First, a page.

“… In commiserating with you on your loss of an addition to the Ethiopian list I congratulate you on rediscovering it and being instrumental in putting it on the map… I enclose a draft of a note I have prepared for Scopus and shall be most grateful for any comments you have on it…”

So it was that our belief of having “discovered” a new bird species for Ethiopia was dashed and it became a “re-discovery” of a bird that had been seen first in 1959 and subsequently misidentified as the Woodland kingfisher by Mr. Ash.

However, in the light of our finding, in his paper [5] Mr. Ash revised his earlier observations and, luckily, he was able to contact Professor C.H. Fry that accepted our record for inclusion in a monograph of the kingfishers where a small green dot in Ethiopia is all we achieved after all our efforts! [6]

A dot in the map! The Blue-breasted kingfisher in Ethiopia. Credit: Print screen from (Accessed on 6 January 2021).

[1] Urban K. and Brown, L.H. (1971). A Checklist of the Birds of Ethiopia. Haile Sellassie I University Press. pp. 143.

[2] de Castro, J.J. and de Castro, M. (1990). The Blue-breasted Kingfisher (Alcyon malimbica) in South-West Ethiopia. Scopus 14: 22.

[3] See: and

[4] Toschi, A. (1959). Contributo alla Ornitofauna d’Etiopia. Ricerche di Zoologia Applicata alla Caccia 2: 301-412.

[5] Ash, J.S. (1992). An apparently isolated population of blue-breasted kingfishers Halcyon malimbica in Ethiopia. Scopus 16: 14-17.

[6] Fry, C. H.; Fry, K.; Harris, A. (1992). Kingfishers Bee-Eaters and Rollers. Editorial: Russel Friedman Books CC, Halfway House, South Africa Editors.

Spot the beast 73

While working on my next Ethiopian post that I promise will be interesting, I present you with this beast to see if you can find it. I must confess that it was difficult even for me to see it a few days after taking the shot!


More pictures to give you a better idea of this moth:

Nuer’s oxytocin

As I mentioned earlier in this blog, the Nuer people are strongly linked to cattle in complex ways that are not always understandable to us. What I will describe here is part of this people-cattle interaction that ensures the survival of both in rather harsh conditions.

As with most cattle belonging to African pastoralists, they are of a placid nature and used to constant handling from an early age and milk is probably the most important commodity they produce although sales of oxen are also practiced by the Nuer.

As it is common practice the world over, Nuer cattle are milked after the milk let-down have been stimulated by allowing the calf to suckle briefly and then withdrawn. This action stimulates nerve receptors in the cow teats which induce oxytocin release within a few minutes. This compound, a, hormone causes the cells around the milk-producing alveoli to contract and squeeze out the milk, pushing it down the ducts towards the teat as well as dilating the milk ducts making it easier for the milk to flow down them.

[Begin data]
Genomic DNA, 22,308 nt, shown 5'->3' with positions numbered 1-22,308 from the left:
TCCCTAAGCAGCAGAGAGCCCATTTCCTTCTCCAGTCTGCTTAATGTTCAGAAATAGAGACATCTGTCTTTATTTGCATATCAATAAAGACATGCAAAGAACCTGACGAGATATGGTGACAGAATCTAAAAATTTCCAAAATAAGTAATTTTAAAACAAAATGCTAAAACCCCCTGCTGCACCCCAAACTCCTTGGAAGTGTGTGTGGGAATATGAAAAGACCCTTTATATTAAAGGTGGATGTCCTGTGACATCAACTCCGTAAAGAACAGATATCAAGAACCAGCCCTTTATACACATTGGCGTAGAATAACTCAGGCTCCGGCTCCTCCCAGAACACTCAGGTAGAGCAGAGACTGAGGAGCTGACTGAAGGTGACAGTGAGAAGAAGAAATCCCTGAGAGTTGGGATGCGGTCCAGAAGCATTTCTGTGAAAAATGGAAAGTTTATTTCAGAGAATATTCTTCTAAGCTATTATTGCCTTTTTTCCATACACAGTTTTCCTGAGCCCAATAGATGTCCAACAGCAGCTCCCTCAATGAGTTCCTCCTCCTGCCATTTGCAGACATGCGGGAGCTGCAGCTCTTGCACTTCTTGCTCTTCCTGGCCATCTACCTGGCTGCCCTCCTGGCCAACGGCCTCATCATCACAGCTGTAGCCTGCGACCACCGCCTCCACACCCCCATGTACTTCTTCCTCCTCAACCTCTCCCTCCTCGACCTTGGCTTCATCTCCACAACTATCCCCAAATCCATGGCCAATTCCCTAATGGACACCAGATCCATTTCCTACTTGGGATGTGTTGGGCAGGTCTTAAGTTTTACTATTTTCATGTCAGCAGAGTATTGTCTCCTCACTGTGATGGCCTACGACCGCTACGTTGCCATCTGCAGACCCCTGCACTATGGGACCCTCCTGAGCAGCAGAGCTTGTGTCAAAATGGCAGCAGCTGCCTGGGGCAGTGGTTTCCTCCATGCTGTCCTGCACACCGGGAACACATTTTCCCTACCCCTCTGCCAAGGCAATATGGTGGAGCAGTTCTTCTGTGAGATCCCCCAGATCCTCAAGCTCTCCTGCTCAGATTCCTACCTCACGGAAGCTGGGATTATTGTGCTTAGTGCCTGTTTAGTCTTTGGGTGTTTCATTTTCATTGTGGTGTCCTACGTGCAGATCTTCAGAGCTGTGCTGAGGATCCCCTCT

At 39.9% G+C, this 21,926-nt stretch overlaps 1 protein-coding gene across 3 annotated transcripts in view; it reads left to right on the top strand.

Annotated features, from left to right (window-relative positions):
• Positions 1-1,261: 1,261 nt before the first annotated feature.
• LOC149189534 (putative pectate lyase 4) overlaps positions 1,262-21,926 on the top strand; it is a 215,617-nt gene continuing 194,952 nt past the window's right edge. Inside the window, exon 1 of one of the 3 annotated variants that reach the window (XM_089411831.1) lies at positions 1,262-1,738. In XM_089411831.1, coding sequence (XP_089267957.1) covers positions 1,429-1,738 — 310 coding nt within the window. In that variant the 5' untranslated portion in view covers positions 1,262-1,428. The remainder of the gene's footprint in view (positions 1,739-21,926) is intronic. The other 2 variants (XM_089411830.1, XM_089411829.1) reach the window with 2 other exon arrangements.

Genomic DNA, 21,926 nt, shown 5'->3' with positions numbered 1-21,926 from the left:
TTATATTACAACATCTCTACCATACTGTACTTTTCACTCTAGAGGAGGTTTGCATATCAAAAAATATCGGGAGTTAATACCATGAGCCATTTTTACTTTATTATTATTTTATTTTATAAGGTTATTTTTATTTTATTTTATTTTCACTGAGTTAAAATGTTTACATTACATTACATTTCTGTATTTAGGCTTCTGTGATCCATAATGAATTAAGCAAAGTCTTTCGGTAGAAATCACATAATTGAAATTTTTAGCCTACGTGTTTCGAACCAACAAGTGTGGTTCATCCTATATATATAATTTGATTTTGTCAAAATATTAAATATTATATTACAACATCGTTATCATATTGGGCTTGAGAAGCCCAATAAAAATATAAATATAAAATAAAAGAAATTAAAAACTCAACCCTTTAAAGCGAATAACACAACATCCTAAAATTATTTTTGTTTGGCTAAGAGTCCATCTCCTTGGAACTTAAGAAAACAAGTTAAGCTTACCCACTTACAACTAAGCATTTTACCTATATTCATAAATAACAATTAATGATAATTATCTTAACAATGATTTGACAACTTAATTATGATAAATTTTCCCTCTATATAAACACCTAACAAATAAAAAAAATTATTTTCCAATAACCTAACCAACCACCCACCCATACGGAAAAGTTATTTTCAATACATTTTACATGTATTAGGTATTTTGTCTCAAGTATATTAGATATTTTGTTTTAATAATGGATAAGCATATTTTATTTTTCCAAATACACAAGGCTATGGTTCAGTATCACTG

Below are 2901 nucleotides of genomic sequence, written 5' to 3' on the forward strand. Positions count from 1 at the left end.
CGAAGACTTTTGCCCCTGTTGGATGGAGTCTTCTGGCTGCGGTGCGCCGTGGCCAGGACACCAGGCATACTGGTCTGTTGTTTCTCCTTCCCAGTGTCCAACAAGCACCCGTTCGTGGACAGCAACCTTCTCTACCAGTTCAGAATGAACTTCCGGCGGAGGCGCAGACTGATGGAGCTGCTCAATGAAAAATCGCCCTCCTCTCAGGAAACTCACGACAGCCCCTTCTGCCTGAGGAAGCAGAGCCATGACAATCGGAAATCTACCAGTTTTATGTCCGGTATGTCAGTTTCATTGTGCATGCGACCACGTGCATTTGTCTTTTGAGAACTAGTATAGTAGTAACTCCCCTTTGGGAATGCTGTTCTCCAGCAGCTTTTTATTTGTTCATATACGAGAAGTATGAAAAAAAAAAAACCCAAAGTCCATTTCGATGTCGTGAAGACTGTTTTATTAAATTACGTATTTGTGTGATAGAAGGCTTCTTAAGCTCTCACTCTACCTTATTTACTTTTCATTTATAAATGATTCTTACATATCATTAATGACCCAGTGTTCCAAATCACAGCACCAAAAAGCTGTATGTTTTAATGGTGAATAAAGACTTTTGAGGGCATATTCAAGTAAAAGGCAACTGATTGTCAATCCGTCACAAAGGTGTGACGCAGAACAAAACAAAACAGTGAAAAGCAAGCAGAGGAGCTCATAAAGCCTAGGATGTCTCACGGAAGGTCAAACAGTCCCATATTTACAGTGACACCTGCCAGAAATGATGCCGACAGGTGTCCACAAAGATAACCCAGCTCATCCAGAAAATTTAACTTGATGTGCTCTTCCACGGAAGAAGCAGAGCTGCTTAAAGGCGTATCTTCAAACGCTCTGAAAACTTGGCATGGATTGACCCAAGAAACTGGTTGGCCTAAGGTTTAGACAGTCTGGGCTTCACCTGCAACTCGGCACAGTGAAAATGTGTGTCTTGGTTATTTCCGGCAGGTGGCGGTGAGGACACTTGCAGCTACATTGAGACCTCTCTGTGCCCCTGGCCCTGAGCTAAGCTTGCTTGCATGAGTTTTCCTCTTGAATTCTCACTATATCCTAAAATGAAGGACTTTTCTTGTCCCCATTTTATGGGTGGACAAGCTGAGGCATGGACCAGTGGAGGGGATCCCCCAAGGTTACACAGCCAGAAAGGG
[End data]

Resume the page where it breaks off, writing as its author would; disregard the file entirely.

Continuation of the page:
On a visit to a Nuer cattle kraal we came across a very unusual sight, even for a veterinarian that had worked with cattle most of the time. A Nuer woman was blowing strongly, rhythmically and repeatedly into the vagina of a cow for about five minutes, taking rests in between as the effort needed was evidently great.

After the operation, she proceeded to milk the animal, obtaining about one litre of milk. After a while, the process was repeated an more milk obtained.

Enquiries about the practice revealed that the cow had aborted recently but that it was also performed on those cows which have lost their calves or are giving poor milk yields. I took pictures to document the practice and these are presented in a slideshow at the bottom as they are strong pictures that show the operation in great detail.

Later, at the laboratory I checked the literature for this phenomenon and did not find any records of it among the books I had at my disposal. However, I learnt that stretching of the cervix induces oxytocin secretion, increasing uterine motility and probably it also induces milk let-down, probably explaining how the curious practice works.

Years later, in 2010, checking through old papers and pictures I found the notes and prints of the oxytocin observation in Gambela and looked for it on the internet. I found several interesting references to the practice, including one by Wilfred Thesiger during his travels through Sudan [1] and several references to the practice of “cow blowing” in Wikipedia [2] where I learnt that it was quite an ancient and widespread practice throughout the world and that Gandhi stopped drinking cow milk after he came to know about the process known as “phooka” or “doom dev” in India that he considered cruel.

It was the comprehensive work of LeQuellec [3] on the evidence of the practice in ancient cultures that called my attention and prompted me to get in touch with him to discuss my observation. He was interested and encouraged me to publish the observations and so I did [4].

Although the physiological aspects of the practice can be explained, it still leaves unclear in my mind how early “milkers” linked the insufflations with milk let down and started to use it to their advantage. Is it that they have seen milk dripping at calving time? Or is it that they believed the udder to be the end of a continuous system which starts in the vagina and blowing through it will expel the milk? I still do not know.